- Research & development costs. Manufacturers spend significant amount of capital on R&D to be competitive and meet the challenges. Time to market becomes very critical for manufactures and pay-back period of R&D costs is usually heavily accelerated at the early product stages, i.e. when introduced and during the growth ( up to 5 years).
- Pricing strategy. Manufacturers of logging tools and perforating guns tend to provide better pricing to those service companies, who provide larger revenue for them. Hence, smaller and niche service providers would incur a higher purchasing cost of the tools.
- Steel prices & materials. Steel (and its variations) is a major component of the tools. Non magnetic steel and corrosion resistance make the tools more costly and longer to manufacture. Electronic components used in the tools are in demand primarily by non Oil & Gas industries, hence it limits the purchasing power of service companies.
- Maintenance costs. Reliability of logging tools and perforating guns is of utmost importance; hence maintenance plays a key role. Due to exposure to high temperatures down-hole and other critical conditions, electronic components of the tools are prone to failure. Following manufacturer QA/QC processes and inspection requirements is vital. Any repair of the tools must be done by OEM.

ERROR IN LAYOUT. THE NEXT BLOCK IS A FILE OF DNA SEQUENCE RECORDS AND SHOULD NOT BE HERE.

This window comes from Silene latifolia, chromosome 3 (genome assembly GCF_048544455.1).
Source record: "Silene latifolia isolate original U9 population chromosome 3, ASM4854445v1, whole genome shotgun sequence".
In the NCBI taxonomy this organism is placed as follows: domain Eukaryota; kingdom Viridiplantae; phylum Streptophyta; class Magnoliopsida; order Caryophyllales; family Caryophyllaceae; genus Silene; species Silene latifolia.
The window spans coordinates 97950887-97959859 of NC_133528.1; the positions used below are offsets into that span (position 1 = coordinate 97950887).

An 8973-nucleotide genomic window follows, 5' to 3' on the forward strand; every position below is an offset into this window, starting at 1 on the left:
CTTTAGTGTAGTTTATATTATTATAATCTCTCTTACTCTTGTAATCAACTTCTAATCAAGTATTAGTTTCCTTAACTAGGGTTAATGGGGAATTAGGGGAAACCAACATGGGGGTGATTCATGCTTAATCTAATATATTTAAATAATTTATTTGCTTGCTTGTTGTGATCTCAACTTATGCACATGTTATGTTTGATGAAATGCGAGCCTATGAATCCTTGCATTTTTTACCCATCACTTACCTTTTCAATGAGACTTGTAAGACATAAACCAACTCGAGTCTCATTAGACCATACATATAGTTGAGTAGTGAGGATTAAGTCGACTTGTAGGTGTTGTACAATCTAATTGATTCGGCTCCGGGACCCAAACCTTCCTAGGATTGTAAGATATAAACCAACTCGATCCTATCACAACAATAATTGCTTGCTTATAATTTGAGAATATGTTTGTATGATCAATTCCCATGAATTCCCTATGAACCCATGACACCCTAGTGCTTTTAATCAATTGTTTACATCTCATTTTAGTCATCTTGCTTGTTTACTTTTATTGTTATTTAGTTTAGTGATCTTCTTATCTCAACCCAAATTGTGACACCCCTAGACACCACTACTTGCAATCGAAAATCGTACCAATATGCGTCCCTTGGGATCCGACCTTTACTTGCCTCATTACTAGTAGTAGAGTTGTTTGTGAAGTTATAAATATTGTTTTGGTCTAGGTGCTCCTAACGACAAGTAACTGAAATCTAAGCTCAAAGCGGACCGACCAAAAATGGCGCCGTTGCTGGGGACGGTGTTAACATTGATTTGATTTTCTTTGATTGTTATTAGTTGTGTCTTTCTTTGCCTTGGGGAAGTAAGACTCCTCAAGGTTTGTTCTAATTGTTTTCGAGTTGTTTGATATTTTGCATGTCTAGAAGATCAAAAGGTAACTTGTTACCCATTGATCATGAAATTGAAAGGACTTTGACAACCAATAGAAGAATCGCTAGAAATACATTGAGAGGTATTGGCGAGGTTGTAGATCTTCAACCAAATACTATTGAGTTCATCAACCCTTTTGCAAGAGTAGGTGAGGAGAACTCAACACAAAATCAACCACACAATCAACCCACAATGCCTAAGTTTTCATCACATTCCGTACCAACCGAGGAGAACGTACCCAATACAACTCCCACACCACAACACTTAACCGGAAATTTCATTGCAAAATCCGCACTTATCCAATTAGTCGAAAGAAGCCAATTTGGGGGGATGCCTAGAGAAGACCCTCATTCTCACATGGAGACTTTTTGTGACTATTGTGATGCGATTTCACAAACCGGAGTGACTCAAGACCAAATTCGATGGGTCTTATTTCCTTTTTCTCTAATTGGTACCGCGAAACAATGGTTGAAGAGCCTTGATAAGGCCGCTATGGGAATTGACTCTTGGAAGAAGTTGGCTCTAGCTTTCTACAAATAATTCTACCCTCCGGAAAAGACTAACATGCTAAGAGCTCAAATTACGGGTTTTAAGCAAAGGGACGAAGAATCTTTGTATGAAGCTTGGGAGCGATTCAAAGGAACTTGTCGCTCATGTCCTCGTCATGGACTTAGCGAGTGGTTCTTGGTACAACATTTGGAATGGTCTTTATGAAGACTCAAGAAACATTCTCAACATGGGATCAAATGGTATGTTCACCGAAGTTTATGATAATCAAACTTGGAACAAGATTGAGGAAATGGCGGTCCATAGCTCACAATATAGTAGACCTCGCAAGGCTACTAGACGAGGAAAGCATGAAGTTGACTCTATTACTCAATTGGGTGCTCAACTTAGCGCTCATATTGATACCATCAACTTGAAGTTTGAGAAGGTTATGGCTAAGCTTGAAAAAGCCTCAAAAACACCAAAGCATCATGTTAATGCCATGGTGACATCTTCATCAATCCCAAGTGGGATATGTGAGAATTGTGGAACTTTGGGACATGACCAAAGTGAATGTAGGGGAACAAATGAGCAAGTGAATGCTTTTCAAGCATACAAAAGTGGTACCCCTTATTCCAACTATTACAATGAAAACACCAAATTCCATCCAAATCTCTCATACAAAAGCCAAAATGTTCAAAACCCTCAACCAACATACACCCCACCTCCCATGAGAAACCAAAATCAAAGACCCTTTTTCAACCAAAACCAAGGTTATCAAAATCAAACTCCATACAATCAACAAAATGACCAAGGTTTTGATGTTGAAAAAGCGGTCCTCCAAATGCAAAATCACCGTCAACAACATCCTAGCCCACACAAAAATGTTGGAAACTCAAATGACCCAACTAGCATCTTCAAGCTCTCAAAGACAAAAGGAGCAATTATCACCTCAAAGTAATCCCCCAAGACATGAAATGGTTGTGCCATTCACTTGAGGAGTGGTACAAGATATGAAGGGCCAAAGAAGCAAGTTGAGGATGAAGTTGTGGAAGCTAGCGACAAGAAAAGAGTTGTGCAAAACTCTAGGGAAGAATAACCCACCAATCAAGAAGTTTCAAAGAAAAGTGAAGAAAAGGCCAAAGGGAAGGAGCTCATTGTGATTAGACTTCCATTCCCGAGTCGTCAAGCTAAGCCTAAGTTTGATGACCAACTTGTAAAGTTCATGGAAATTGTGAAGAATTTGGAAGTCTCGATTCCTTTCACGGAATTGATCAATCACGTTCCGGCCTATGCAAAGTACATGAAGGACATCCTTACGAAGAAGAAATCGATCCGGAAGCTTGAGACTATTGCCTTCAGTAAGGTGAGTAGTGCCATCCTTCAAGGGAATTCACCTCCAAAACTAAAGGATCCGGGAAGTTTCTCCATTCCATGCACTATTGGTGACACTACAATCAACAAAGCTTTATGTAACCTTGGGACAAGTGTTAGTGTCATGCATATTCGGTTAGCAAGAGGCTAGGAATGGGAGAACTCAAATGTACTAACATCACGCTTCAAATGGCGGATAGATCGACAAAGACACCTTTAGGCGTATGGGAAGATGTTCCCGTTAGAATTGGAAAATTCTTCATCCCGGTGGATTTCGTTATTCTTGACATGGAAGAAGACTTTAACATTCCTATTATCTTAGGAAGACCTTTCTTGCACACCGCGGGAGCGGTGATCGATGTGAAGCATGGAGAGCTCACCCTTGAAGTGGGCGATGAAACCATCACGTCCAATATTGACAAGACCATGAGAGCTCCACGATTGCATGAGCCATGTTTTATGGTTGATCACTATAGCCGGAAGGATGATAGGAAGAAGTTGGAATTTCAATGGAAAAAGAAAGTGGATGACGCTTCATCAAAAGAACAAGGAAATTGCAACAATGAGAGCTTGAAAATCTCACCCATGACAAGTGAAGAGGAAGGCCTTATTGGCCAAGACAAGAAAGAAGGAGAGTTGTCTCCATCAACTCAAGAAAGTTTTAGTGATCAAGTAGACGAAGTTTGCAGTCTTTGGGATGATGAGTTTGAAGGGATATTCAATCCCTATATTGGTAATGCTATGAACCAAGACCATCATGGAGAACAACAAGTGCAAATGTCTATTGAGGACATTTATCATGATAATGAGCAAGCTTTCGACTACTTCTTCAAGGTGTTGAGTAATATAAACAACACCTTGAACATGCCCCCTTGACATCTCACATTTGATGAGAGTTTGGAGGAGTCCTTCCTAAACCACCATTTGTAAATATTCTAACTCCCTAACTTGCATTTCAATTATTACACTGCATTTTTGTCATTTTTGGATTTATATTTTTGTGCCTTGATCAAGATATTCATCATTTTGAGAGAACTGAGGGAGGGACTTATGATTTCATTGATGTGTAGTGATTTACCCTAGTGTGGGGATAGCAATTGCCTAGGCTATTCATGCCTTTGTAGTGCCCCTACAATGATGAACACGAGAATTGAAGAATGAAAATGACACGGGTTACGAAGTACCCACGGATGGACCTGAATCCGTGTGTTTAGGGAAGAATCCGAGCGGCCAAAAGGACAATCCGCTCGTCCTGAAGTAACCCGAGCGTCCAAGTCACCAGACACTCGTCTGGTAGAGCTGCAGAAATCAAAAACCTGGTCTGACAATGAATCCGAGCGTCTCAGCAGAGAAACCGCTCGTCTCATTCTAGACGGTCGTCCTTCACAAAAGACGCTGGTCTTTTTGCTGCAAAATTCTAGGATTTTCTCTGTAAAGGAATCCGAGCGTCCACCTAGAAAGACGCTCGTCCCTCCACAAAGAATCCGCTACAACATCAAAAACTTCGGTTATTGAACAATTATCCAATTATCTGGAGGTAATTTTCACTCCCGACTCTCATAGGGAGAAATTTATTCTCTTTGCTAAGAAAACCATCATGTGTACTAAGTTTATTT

- Personnel costs. Since the segment is comprised of numerous service providers of various sizes, call out nature of the services, employment patterns are mixed between permanent staff and temporary personnel pool. Over the last several years personnel costs have been going up. However, due to oil price slump and massive redundancies in the industry, manpower rates should stay flat, even showing a downward trend for non-critical roles.